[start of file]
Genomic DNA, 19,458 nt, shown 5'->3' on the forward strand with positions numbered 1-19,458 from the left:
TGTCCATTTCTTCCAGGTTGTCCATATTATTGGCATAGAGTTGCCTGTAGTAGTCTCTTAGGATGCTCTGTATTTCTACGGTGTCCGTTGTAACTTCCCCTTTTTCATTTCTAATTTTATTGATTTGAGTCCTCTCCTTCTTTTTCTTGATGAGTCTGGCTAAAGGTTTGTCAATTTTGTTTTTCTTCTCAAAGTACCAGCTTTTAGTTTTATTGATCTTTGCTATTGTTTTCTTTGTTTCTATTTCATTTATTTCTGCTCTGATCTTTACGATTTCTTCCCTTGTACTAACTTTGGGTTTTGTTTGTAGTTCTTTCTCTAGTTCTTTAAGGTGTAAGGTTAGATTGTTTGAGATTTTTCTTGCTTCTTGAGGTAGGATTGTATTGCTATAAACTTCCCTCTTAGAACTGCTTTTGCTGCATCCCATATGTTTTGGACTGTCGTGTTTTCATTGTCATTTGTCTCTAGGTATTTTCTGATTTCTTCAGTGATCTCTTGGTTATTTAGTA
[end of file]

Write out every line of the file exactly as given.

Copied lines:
Genomic DNA, 19,458 nt, shown 5'->3' on the forward strand with positions numbered 1-19,458 from the left:
TGTCCATTTCTTCCAGGTTGTCCATATTATTGGCATAGAGTTGCCTGTAGTAGTCTCTTAGGATGCTCTGTATTTCTACGGTGTCCGTTGTAACTTCCCCTTTTTCATTTCTAATTTTATTGATTTGAGTCCTCTCCTTCTTTTTCTTGATGAGTCTGGCTAAAGGTTTGTCAATTTTGTTTTTCTTCTCAAAGTACCAGCTTTTAGTTTTATTGATCTTTGCTATTGTTTTCTTTGTTTCTATTTCATTTATTTCTGCTCTGATCTTTACGATTTCTTCCCTTGTACTAACTTTGGGTTTTGTTTGTAGTTCTTTCTCTAGTTCTTTAAGGTGTAAGGTTAGATTGTTTGAGATTTTTCTTGCTTCTTGAGGTAGGATTGTATTGCTATAAACTTCCCTCTTAGAACTGCTTTTGCTGCATCCCATATGTTTTGGACTGTCGTGTTTTCATTGTCATTTGTCTCTAGGTATTTTCTGATTTCTTCAGTGATCTCTTGGTTATTTAGTA